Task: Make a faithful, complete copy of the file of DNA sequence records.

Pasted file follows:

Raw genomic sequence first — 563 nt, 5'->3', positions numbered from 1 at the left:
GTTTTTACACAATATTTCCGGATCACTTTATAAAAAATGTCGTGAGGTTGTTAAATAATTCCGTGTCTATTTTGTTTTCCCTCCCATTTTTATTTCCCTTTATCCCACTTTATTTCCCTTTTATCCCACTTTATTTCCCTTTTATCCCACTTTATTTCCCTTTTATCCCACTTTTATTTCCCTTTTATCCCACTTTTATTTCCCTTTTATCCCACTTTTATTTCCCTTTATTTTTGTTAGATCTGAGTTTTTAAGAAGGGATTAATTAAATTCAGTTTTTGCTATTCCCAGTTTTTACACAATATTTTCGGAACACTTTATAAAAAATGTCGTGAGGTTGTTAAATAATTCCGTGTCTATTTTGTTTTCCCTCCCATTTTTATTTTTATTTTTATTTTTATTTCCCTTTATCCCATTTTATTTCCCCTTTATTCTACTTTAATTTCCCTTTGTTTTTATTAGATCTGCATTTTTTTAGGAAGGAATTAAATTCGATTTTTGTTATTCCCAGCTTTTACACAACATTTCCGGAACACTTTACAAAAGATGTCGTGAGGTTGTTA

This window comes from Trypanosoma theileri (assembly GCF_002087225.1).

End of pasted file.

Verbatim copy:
Raw genomic sequence first — 563 nt, 5'->3', positions numbered from 1 at the left:
GTTTTTACACAATATTTCCGGATCACTTTATAAAAAATGTCGTGAGGTTGTTAAATAATTCCGTGTCTATTTTGTTTTCCCTCCCATTTTTATTTCCCTTTATCCCACTTTATTTCCCTTTTATCCCACTTTATTTCCCTTTTATCCCACTTTATTTCCCTTTTATCCCACTTTTATTTCCCTTTTATCCCACTTTTATTTCCCTTTTATCCCACTTTTATTTCCCTTTATTTTTGTTAGATCTGAGTTTTTAAGAAGGGATTAATTAAATTCAGTTTTTGCTATTCCCAGTTTTTACACAATATTTTCGGAACACTTTATAAAAAATGTCGTGAGGTTGTTAAATAATTCCGTGTCTATTTTGTTTTCCCTCCCATTTTTATTTTTATTTTTATTTTTATTTCCCTTTATCCCATTTTATTTCCCCTTTATTCTACTTTAATTTCCCTTTGTTTTTATTAGATCTGCATTTTTTTAGGAAGGAATTAAATTCGATTTTTGTTATTCCCAGCTTTTACACAACATTTCCGGAACACTTTACAAAAGATGTCGTGAGGTTGTTA

This window comes from Trypanosoma theileri (assembly GCF_002087225.1).